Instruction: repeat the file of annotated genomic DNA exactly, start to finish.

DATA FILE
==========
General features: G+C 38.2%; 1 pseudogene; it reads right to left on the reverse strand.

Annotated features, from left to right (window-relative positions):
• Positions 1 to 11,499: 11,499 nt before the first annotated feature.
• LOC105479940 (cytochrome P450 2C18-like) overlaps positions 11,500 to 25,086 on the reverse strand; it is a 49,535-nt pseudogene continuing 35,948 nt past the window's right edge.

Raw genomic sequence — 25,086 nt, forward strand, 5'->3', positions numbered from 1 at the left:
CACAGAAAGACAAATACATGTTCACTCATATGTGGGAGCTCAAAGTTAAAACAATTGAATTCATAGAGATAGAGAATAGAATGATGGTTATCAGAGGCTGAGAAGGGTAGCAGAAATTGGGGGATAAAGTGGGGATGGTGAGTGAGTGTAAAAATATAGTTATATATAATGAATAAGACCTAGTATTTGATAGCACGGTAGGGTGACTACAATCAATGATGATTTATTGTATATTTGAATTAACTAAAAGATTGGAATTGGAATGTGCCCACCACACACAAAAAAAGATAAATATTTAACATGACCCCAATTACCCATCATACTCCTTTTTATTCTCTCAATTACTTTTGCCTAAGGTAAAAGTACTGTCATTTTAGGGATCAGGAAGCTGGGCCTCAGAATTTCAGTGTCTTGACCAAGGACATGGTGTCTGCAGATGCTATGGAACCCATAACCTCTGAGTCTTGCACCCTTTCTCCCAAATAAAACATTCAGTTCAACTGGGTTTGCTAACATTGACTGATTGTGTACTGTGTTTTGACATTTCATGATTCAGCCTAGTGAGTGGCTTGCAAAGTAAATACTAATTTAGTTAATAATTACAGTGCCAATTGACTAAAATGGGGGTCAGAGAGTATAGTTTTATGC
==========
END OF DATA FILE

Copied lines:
General features: G+C 38.2%; 1 pseudogene; it reads right to left on the reverse strand.

Annotated features, from left to right (window-relative positions):
• Positions 1 to 11,499: 11,499 nt before the first annotated feature.
• LOC105479940 (cytochrome P450 2C18-like) overlaps positions 11,500 to 25,086 on the reverse strand; it is a 49,535-nt pseudogene continuing 35,948 nt past the window's right edge.

Raw genomic sequence — 25,086 nt, forward strand, 5'->3', positions numbered from 1 at the left:
CACAGAAAGACAAATACATGTTCACTCATATGTGGGAGCTCAAAGTTAAAACAATTGAATTCATAGAGATAGAGAATAGAATGATGGTTATCAGAGGCTGAGAAGGGTAGCAGAAATTGGGGGATAAAGTGGGGATGGTGAGTGAGTGTAAAAATATAGTTATATATAATGAATAAGACCTAGTATTTGATAGCACGGTAGGGTGACTACAATCAATGATGATTTATTGTATATTTGAATTAACTAAAAGATTGGAATTGGAATGTGCCCACCACACACAAAAAAAGATAAATATTTAACATGACCCCAATTACCCATCATACTCCTTTTTATTCTCTCAATTACTTTTGCCTAAGGTAAAAGTACTGTCATTTTAGGGATCAGGAAGCTGGGCCTCAGAATTTCAGTGTCTTGACCAAGGACATGGTGTCTGCAGATGCTATGGAACCCATAACCTCTGAGTCTTGCACCCTTTCTCCCAAATAAAACATTCAGTTCAACTGGGTTTGCTAACATTGACTGATTGTGTACTGTGTTTTGACATTTCATGATTCAGCCTAGTGAGTGGCTTGCAAAGTAAATACTAATTTAGTTAATAATTACAGTGCCAATTGACTAAAATGGGGGTCAGAGAGTATAGTTTTATGC